The Cube feeds us, the Cube protects us

The last thing we want to do is to understate the severity of the current climate crisis, however, grifters and alarmist busybodies have used the reality of climate change to promulgate the ridiculous idea that climate change will lead to the collapse of human civilization as we know it. Rather than get behind sensible, realistic, achievable reforms like higher gas mileage standards on Diesel cars by 2090, they make spurious predictions about oceans swallowing cities whole, farms turned barren from drought and the destruction of topsoil, millions of climate refugees, governments collapsing or turning to extreme authoritarianism, the steady decay of infrastructure needed to sustain modern industrial society, and so on and so on.

Rather than entertain these apocalyptic fantasies, which are just ploys to promote ridiculous ideas like socialism or public transportation, we should stick to the facts, and remain grounded in the real world. Simply put, the facts say that our current system is completely fine, and only needs minor tweaks to handle the inconvenience that is climate change. This is incontrovertibly true, and anyone who says otherwise are ensnared in their wish-fulfillment fantasy of starving to death in a post-apocalyptic nightmare world ruled by leather daddies in Halloween masks.

For example, if all our topsoil is depleted and the world's arable land is turned into desert, we'll simply put all our farms in nice, glittering skyscrapers, using cutting-edge aeroponics technology and the power of hope. It'll incentivize renewable energy too, since the lights used in vertical farms will be powered by solar power plants, which harvest the sun's energy, unlike leafy edible plants, which don't. Together, we can save our planet and help our economy grow exponentially, forever.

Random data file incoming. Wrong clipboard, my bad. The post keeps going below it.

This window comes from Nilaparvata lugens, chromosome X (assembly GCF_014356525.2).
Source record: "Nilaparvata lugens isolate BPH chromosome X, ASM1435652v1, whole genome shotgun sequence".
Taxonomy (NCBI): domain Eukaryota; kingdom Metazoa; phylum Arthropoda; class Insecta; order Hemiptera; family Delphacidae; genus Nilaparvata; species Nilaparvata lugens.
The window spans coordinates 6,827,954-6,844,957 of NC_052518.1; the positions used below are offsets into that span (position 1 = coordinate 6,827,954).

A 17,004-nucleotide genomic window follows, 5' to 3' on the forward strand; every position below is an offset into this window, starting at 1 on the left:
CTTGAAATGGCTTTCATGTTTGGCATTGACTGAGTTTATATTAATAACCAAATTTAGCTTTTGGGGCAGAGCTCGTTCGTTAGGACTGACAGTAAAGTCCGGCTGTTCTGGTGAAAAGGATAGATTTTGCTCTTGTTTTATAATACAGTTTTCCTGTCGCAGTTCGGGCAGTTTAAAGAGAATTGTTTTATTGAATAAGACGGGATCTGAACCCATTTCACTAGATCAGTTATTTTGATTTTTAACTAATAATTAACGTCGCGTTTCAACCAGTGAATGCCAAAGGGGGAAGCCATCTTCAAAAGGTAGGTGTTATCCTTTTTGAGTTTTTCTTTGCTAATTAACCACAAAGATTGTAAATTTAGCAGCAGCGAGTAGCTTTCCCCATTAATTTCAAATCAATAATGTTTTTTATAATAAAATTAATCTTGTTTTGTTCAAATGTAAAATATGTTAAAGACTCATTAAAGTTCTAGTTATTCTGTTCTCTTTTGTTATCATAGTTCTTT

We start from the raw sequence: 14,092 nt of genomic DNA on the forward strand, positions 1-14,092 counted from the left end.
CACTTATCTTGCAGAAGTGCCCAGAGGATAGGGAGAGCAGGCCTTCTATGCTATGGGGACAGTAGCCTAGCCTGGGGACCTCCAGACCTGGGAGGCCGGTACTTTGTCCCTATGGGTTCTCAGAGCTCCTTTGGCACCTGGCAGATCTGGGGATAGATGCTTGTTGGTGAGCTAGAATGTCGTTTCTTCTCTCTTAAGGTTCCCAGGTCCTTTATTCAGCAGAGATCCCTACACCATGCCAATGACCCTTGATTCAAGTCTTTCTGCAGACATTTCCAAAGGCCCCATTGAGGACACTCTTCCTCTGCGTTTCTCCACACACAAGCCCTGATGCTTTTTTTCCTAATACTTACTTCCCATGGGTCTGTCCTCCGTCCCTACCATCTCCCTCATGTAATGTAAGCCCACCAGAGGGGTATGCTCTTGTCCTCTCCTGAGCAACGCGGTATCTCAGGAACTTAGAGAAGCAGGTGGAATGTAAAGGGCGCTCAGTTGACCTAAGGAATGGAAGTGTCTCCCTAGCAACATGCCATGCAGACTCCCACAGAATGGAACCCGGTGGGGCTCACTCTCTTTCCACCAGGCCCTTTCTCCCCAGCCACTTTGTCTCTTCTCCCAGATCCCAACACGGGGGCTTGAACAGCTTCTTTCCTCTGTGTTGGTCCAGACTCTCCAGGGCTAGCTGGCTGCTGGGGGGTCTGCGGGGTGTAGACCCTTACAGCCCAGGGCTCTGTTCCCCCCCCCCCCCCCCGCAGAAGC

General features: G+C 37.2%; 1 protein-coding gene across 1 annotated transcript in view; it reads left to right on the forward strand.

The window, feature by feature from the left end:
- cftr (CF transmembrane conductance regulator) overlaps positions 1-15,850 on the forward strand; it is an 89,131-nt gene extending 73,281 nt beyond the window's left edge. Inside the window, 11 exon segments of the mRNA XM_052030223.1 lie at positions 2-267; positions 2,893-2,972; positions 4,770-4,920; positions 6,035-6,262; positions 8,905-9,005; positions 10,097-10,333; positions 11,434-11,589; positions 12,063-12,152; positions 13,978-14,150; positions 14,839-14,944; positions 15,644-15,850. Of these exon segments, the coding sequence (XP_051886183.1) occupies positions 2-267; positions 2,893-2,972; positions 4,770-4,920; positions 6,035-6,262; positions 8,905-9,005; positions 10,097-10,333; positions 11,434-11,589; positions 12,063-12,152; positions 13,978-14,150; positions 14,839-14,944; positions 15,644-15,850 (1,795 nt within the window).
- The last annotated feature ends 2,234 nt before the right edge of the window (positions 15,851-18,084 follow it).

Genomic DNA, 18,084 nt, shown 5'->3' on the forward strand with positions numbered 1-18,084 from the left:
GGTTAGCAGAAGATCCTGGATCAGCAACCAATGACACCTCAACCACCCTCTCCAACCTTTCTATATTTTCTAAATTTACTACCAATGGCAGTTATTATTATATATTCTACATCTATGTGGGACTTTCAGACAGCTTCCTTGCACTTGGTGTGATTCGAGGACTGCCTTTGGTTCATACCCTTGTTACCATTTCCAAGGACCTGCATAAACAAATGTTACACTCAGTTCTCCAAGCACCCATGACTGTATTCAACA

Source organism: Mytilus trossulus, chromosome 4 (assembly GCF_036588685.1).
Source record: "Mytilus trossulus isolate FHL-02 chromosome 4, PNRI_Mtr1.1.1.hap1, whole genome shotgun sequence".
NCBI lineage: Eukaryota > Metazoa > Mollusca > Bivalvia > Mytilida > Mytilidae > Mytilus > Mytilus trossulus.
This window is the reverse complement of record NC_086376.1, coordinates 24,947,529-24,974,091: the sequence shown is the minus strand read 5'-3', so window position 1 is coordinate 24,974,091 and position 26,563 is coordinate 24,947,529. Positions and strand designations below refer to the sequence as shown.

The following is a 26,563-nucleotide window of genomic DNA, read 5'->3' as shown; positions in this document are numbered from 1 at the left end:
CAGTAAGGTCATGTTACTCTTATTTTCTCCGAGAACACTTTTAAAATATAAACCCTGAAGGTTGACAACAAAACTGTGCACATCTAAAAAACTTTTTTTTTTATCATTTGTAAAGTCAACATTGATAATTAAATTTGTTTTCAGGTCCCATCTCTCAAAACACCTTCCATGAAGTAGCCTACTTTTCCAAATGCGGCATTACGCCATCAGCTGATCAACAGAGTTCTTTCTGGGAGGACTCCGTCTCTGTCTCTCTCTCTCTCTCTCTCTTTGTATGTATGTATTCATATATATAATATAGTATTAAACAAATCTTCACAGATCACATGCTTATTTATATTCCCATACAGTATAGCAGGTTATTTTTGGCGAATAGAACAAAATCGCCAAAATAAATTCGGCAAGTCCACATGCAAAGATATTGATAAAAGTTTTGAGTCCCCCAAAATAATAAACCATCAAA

Fighting climate change[edit]

Lowering your carbon footprint[edit]

Consider replacing your roof with a solar roof, maybe even buy an electric scooter for your groundskeeper

Climate change doesn't just come from large corporations and governments, it's also a reflection of your everyday consumer habits. Ultimately, carbon emissions are caused by people buying things, so technically it's all your fault. If you think about it, the corporations are the victim here, forced to pump out greenhouse gasses for the cavorting masses.[5] Thankfully, we can all play our part in stopping climate change by buying different, better, greener, really expensive stuff.

  • Say no to bottled water. Instead, use a carbon-activated water filter to remove impurities in the water. They can be found in special pitchers, or attached to the sink faucet. Be sure to replace the filters regularly.
  • Use reusable shopping bags. Single-use plastics are devastating for the environment. Do you want to make sea turtles cry? You don't, and you won't, if you use reusable shopping bags. Make sure to wash them occasionally. Cloth and canvas bags can be machine-washed, plastic bags can be washed by hand.
  • Use a reusable drinking straw. You can find them at your local superstore, or you can order them on Amazon. Be sure to get those PVC cleaner rods, or else they can start to grow mold or mildew. In a pinch, you can use paper straws, which can also double as emergency catheters.
  • Buy water-saving shower heads. Even though they feel like getting stabbed by a hundred tiny knives, high efficiency shower heads can help you save the environment, and lower your water bill at the same time. Saving the Earth doesn't have to be painful.
  • Buy an electric car. You can lower your carbon footprint, and drive in style, by investing in an electric car. Imagine a world with highways as wide as Rhode Island, filled bumper to bumper with clean, sleek, eco-friendly electric cars, solar-powered outlet malls as far as the eye can see.
  • Compost! Instead of being a human turd and throwing your leftovers in the garbage, you can put your leftover veggies in a compost box. You can use compost in your garden, or eat it like the worm you are.

Institutional change[edit]

No.[6]

Footnotes[edit]

  1. A few billion, technically.
  2. And if you still believe this in 2019, then that's fine, it's okay, you don't need to change, I love you.
  3. It depends on your definition of "expected."
  4. They're titans of industry, great movers and shakers of our society, we suckle on their teats, warm and ever-flowing.
  5. Seriously, why do you keep buying things? Life is about the deeper things, not about silly material objects like food, water, or shelter.
  6. Eat shit.

See also[edit]